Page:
AST 324
Spring 1998

To study for the midterm, you should go over your homework, study the answers, and be sure that you understand the principles involved. In addition, I will give below some study questions for the material that we have covered.


Topic: Overview of Star and Planet Formation

  1. Consider a star which has 5 times the mass of the Sun (M*= 5 Msun). Assuming that the star is on the main sequence, what is its luminosity and lifetime on the main sequence?

  2. What is the meaning of the Jeans Mass?

  3. What does conservation of angular momentum imply about the collapse of a rotating object?

Topic: Radio and Infrared Astronomy

  1. Know the different wavelength regions in the electromagnetic spectrum. Know which wavelengths get through the atmosphere.

  2. Explain why some radio telescopes can have mirrors full of holes. Understand how to use the equation for the resolution of a telescope; given two telescopes of the same size, one working at twice the wavelength, which will have the better resolution? How much better?

  3. Describe the difficulties of doing infrared astronomy and the methods used to get around those difficulties.

Topic: Atoms and Molecules

  1. Define an element, a compound, an atom, and a molecule. What are the relationships between these concepts?

  2. Explain ionization and recombination. What is an isotope?

  3. Consider the H2 molecule: is the net force between the 2 H atoms attractive or repulsive? What is activation energy? Draw the potential energy curve for two separate H atoms coming together to make an H2 molecule.

  4. Describe the solar system model for the atom and explain its major flaw. How did Niels Bohr "solve" this problem? Describe the Bohr model in terms of orbits, then in terms of energy levels, and show how these pictures are related.

  5. Give the rules for energy states and show how they lead to the equation E2 - E1 = h(nu). How does this equation allow us to identify an atom or molecule by observing the light that it emits?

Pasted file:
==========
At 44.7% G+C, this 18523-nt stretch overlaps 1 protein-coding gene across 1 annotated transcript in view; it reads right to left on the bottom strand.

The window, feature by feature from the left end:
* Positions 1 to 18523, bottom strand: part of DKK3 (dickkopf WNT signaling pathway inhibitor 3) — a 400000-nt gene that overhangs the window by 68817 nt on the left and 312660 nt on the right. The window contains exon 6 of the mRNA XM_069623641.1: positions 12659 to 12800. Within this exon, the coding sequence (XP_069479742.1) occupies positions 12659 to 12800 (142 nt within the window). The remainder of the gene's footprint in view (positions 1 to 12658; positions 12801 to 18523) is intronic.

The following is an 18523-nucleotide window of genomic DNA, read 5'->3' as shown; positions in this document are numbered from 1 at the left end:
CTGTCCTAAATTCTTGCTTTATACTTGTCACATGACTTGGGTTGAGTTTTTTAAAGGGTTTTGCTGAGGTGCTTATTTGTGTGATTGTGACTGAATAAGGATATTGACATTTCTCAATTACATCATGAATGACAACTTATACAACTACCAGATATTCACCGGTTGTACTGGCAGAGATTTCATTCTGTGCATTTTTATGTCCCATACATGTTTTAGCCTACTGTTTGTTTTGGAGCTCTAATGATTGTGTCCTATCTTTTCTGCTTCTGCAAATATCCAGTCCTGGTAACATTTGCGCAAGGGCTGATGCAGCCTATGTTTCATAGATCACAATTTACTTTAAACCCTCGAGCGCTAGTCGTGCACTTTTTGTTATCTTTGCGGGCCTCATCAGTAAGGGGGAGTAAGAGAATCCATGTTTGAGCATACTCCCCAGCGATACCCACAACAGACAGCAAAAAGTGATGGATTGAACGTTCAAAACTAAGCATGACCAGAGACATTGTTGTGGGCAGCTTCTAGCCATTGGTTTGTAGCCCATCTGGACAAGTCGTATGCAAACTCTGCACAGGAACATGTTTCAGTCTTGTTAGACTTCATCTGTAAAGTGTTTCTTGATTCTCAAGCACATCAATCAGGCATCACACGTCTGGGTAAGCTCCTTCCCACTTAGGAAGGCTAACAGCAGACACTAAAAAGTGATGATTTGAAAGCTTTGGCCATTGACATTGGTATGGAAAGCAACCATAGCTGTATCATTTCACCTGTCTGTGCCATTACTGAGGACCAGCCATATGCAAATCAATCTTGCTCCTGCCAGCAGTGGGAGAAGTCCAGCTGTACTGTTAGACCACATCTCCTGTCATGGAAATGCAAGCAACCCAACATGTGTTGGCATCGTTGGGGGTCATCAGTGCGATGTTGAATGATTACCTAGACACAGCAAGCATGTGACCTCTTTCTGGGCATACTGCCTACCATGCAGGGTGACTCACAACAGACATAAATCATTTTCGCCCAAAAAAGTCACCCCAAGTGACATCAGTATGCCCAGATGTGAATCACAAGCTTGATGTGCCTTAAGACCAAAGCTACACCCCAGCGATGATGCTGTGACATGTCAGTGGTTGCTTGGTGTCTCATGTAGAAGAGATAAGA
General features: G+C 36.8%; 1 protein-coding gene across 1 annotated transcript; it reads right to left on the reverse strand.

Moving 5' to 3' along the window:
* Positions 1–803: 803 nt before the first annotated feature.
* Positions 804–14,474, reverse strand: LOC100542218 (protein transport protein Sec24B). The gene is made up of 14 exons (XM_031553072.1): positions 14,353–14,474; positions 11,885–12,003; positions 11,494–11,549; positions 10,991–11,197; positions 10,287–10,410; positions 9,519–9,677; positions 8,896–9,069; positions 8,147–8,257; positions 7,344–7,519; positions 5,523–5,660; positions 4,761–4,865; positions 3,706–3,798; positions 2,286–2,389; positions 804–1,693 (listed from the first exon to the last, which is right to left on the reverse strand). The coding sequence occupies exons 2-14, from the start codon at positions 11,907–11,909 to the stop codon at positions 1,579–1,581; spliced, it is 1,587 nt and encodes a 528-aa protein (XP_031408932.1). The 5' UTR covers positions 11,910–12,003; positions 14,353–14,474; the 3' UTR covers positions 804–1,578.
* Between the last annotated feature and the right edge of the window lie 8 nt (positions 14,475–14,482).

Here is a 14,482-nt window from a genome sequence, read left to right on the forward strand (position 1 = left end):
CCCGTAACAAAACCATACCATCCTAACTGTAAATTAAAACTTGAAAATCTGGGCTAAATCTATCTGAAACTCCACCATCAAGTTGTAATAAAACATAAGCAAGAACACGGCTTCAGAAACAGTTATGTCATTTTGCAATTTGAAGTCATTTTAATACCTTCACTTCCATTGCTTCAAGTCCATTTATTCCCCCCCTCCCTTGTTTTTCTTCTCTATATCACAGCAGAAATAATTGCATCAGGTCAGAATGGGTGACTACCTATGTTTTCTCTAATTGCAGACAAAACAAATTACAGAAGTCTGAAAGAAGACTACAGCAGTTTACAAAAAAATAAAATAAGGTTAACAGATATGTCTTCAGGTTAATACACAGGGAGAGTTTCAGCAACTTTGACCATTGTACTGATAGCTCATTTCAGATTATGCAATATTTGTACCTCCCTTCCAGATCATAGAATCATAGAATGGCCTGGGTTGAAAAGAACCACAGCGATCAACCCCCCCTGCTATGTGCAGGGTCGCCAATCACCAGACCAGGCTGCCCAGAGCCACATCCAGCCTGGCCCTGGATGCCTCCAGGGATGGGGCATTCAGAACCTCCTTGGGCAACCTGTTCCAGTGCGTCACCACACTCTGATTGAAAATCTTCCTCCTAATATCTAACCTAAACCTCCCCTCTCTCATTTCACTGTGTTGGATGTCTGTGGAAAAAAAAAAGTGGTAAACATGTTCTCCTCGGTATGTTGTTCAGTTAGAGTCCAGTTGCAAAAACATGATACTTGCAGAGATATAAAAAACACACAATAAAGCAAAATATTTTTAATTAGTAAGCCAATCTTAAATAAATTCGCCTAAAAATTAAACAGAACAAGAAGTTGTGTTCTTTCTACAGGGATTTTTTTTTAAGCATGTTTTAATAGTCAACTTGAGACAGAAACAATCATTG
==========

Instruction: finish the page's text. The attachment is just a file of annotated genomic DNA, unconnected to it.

6. What are the three kinds of energy levels in molecules? Draw some diagrams to indicate the relationship between these kinds of energy levels and their typical pattern of separations. Which electronic and vibrational energy state are most interstellar molecules in?

Topic: Interstellar Molecules

  1. Describe how an emission line would be detected by radio telescopes.

  2. Name three interstellar molecules and say why they are of interest. What is the implication of the fact that so many interstellar molecules are based on carbon?

  3. Explain the presence of complex molecules in interstellar space. Be sure to deal with both destruction (dissociation) and formation. Explain the special problem in forming H2. How is this problem solved by the presence of dust grains?

  4. Describe the composition of the two kinds of interstellar dust grains. What are PAH's? What kinds of ices are known to exist in grain mantles?

Topic: Molecules as Probes; Molecular Clouds

  1. How do we measure the density and temperature in molecular clouds? What results are obtained? How are sizes and masses measured and what are the results?

  2. Describe the various different cloud motions and how they affect the line that is observed.

  3. Describe the composition of molecular clouds (what are the abundances of different molecules?). How are molecular clouds different from atomic clouds?

  4. What are the implications of the fact that most molecular clouds have masses much greater than a Jeans mass? What are the implications of the fact that the Jeans masses of most clouds are larger than the masses of most stars?